Dona Bailey

From Wikipedia, the free encyclopedia
Jump to navigation Jump to search
Dona Bailey
Born1955 (age 65–66)
NationalityUnited States
OccupationVideo game programmer
Educator
Notable work
Centipede
Dona Bailey co-created the 1981 arcade game Centipede.

Dona Bailey is an American video game programmer and educator who, along with Ed Logg in 1981, developed Atari, Inc.'s arcade video game Centipede.[1][2]

Early life and education[edit]

Dona Bailey was born in 1955 in Little Rock, Arkansas. She graduated high school early and started attending the University of Arkansas at Little Rock at the age of 16. She accelerated her education by taking classes year-round and in the summer, and by the age of 19, she graduated with a bachelor's degree in Psychology with three minors in English, Math and Biology. She continued her education further by earning a master's degree in Math.[3]

Career[edit]

As a young programmer, Bailey was hired by General Motors in 1978 and trained in assembly language programming. She worked there for two years on displays,[4] and microprocessor-based cruise control systems.[5] Bailey's first exposure to video games came from when she first heard the song "Space Invader" by The Pretenders. A friend told her the song was inspired by the arcade video game Space Invaders. After becoming interested in what a video game was, her friend took her to a nearby bar which had a Space Invaders arcade cabinet. Bailey noticed that the display on Space Invaders resembled the display she worked with on the Cadillac at GM.[6] She later found out that Atari was using the same microprocessor in its games.[2] This inspired her to leave GM and move to Sunnyvale, California with the intention of working for Atari.[3]

Atari[edit]

In 1980, Bailey joined Atari's coin-op division, where she was the only woman.[5] In an interview, Bailey recalled that Atari had a notebook of possible game ideas at the time. Of the 30 or so entries the only one without "lasering or frying things" was a short description of a bug winding down the screen. She said, "It didn't seem bad to shoot a bug".[7] Within a four-person team, she became the software developer and software engineer on Centipede.[2][6] Ed Logg, a supervisor at Atari at the time, assigned Bailey to do the programming on Centipede. Logg said he worked on the game's design, while Bailey did "about half the programming".[8] Centipede went on to become Atari's second best-selling coin-op game.[9] Due to the game's popularity, Atari's production line was forced to run two shifts to keep up with demand.[10]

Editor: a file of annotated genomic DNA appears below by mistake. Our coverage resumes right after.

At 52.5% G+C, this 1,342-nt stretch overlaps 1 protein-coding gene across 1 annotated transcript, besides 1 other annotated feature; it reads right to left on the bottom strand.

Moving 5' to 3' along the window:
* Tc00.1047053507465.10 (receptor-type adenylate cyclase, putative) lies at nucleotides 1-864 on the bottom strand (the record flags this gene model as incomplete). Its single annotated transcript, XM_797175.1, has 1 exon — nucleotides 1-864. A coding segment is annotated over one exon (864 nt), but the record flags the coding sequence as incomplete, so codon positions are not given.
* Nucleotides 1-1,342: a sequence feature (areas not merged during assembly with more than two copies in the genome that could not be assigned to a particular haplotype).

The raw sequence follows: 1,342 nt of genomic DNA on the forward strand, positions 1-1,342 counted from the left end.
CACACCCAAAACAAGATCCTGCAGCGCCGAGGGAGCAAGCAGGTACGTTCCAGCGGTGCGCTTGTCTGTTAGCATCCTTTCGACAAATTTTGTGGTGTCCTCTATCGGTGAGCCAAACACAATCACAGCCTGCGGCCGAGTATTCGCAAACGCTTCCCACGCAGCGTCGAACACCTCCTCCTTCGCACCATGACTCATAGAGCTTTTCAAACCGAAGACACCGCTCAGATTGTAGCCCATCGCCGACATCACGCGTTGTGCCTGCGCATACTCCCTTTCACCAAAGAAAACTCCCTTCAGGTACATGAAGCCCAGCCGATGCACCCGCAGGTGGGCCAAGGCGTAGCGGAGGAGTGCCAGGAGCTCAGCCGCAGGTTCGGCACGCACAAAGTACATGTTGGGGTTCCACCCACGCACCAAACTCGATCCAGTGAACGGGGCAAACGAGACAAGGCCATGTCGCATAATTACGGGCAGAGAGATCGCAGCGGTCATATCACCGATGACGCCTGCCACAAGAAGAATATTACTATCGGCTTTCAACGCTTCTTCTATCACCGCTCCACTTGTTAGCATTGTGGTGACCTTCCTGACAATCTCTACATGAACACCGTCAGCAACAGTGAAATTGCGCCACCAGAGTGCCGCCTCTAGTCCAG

Centipede was also one of the first coin-op based arcade machines to have a significant female player base. This was intentional, as Logg and Bailey designed the game to appeal to a broad audience, not just male players. The game's vibrant pastel colors and the trackball-based gameplay appealed to both male and female players. Centipede’s unique color palette is credited to Bailey.[5] While most games used bright colors, Bailey chose a pastel color palette for Centipede, which was caused by a happy accident when the game’s technician was making adjustments to the game. Bailey said, “I was in front of the cabinet, watching the changes that were cycling through on the screen as he worked. Suddenly the regular primary colors on the screen changed to hot and vivid pastel colors I had never seen before, and I made a yip of approval and asked our technician to keep those colors.”[11] After Centipede, Bailey was working on a game titled "Weather War", but since processors at the time were so limited, she was unable to make the game include everything she wanted.[2][12] Bailey left Atari before the game was finished.[12]

After Atari[edit]

Bailey left Atari in 1982 and went to work at Videa (later renamed Sente Technologies), founded by three former Atari employees.[1] During her time at Videa, one of the games she worked on that never made it past the prototype phase, was a game that she called “The Glass Bead Game”, named after the Hermann Hesse novel by the same name.[13] She later took PC contract roles for Activision, working on a two-person game with Paul Allen Newell.[14] In 1985, after she left Activision, she decided to leave the video game industry altogether.[13]